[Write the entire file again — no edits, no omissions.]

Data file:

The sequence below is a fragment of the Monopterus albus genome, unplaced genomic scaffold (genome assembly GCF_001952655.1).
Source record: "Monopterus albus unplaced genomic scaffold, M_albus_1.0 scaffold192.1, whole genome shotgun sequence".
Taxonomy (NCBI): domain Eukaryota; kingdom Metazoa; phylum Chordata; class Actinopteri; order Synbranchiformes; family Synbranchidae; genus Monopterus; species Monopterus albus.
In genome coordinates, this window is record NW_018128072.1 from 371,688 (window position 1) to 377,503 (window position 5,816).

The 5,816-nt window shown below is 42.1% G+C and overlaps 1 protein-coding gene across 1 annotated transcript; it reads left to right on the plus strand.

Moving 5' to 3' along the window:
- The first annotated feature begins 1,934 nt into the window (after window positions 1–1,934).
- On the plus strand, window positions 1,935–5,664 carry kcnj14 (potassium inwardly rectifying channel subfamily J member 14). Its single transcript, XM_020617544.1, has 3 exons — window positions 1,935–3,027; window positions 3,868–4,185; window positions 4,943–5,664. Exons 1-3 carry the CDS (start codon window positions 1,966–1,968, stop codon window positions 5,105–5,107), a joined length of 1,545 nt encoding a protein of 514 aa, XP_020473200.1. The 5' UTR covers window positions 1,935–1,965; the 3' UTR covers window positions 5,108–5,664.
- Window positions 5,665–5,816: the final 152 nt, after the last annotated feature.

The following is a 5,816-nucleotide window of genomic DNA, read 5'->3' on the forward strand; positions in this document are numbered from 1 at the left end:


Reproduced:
The sequence below is a fragment of the Monopterus albus genome, unplaced genomic scaffold (genome assembly GCF_001952655.1).
Source record: "Monopterus albus unplaced genomic scaffold, M_albus_1.0 scaffold192.1, whole genome shotgun sequence".
Taxonomy (NCBI): domain Eukaryota; kingdom Metazoa; phylum Chordata; class Actinopteri; order Synbranchiformes; family Synbranchidae; genus Monopterus; species Monopterus albus.
In genome coordinates, this window is record NW_018128072.1 from 371,688 (window position 1) to 377,503 (window position 5,816).

The 5,816-nt window shown below is 42.1% G+C and overlaps 1 protein-coding gene across 1 annotated transcript; it reads left to right on the plus strand.

Moving 5' to 3' along the window:
- The first annotated feature begins 1,934 nt into the window (after window positions 1–1,934).
- On the plus strand, window positions 1,935–5,664 carry kcnj14 (potassium inwardly rectifying channel subfamily J member 14). Its single transcript, XM_020617544.1, has 3 exons — window positions 1,935–3,027; window positions 3,868–4,185; window positions 4,943–5,664. Exons 1-3 carry the CDS (start codon window positions 1,966–1,968, stop codon window positions 5,105–5,107), a joined length of 1,545 nt encoding a protein of 514 aa, XP_020473200.1. The 5' UTR covers window positions 1,935–1,965; the 3' UTR covers window positions 5,108–5,664.
- Window positions 5,665–5,816: the final 152 nt, after the last annotated feature.

The following is a 5,816-nucleotide window of genomic DNA, read 5'->3' on the forward strand; positions in this document are numbered from 1 at the left end: